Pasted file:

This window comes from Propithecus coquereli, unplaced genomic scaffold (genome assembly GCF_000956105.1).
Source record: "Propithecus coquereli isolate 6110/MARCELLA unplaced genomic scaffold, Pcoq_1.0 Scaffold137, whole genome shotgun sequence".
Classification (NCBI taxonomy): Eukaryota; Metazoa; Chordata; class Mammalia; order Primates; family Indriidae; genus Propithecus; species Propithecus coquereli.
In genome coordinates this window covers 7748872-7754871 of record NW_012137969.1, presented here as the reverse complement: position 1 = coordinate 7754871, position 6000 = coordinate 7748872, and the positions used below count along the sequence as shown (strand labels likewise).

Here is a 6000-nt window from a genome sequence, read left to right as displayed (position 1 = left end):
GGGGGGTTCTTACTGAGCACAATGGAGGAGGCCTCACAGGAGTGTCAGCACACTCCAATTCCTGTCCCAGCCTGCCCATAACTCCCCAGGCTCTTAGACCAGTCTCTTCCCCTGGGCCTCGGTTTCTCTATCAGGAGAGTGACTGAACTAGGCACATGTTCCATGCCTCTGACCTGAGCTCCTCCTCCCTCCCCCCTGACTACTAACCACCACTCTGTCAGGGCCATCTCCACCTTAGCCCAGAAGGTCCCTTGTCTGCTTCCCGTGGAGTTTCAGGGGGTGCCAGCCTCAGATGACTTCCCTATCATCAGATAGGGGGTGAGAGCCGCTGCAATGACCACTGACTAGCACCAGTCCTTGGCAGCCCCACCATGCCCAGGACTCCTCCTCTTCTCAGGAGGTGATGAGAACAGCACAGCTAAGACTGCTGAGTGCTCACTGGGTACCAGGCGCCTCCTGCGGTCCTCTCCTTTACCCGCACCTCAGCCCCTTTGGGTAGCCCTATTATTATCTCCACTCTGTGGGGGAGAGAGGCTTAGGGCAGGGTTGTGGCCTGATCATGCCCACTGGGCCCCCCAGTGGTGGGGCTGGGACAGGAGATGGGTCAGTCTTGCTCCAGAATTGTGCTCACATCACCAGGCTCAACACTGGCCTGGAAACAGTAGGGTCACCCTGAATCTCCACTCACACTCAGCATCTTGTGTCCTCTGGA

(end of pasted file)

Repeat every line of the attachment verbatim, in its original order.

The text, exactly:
This window comes from Propithecus coquereli, unplaced genomic scaffold (genome assembly GCF_000956105.1).
Source record: "Propithecus coquereli isolate 6110/MARCELLA unplaced genomic scaffold, Pcoq_1.0 Scaffold137, whole genome shotgun sequence".
Classification (NCBI taxonomy): Eukaryota; Metazoa; Chordata; class Mammalia; order Primates; family Indriidae; genus Propithecus; species Propithecus coquereli.
In genome coordinates this window covers 7748872-7754871 of record NW_012137969.1, presented here as the reverse complement: position 1 = coordinate 7754871, position 6000 = coordinate 7748872, and the positions used below count along the sequence as shown (strand labels likewise).

Here is a 6000-nt window from a genome sequence, read left to right as displayed (position 1 = left end):
GGGGGGTTCTTACTGAGCACAATGGAGGAGGCCTCACAGGAGTGTCAGCACACTCCAATTCCTGTCCCAGCCTGCCCATAACTCCCCAGGCTCTTAGACCAGTCTCTTCCCCTGGGCCTCGGTTTCTCTATCAGGAGAGTGACTGAACTAGGCACATGTTCCATGCCTCTGACCTGAGCTCCTCCTCCCTCCCCCCTGACTACTAACCACCACTCTGTCAGGGCCATCTCCACCTTAGCCCAGAAGGTCCCTTGTCTGCTTCCCGTGGAGTTTCAGGGGGTGCCAGCCTCAGATGACTTCCCTATCATCAGATAGGGGGTGAGAGCCGCTGCAATGACCACTGACTAGCACCAGTCCTTGGCAGCCCCACCATGCCCAGGACTCCTCCTCTTCTCAGGAGGTGATGAGAACAGCACAGCTAAGACTGCTGAGTGCTCACTGGGTACCAGGCGCCTCCTGCGGTCCTCTCCTTTACCCGCACCTCAGCCCCTTTGGGTAGCCCTATTATTATCTCCACTCTGTGGGGGAGAGAGGCTTAGGGCAGGGTTGTGGCCTGATCATGCCCACTGGGCCCCCCAGTGGTGGGGCTGGGACAGGAGATGGGTCAGTCTTGCTCCAGAATTGTGCTCACATCACCAGGCTCAACACTGGCCTGGAAACAGTAGGGTCACCCTGAATCTCCACTCACACTCAGCATCTTGTGTCCTCTGGA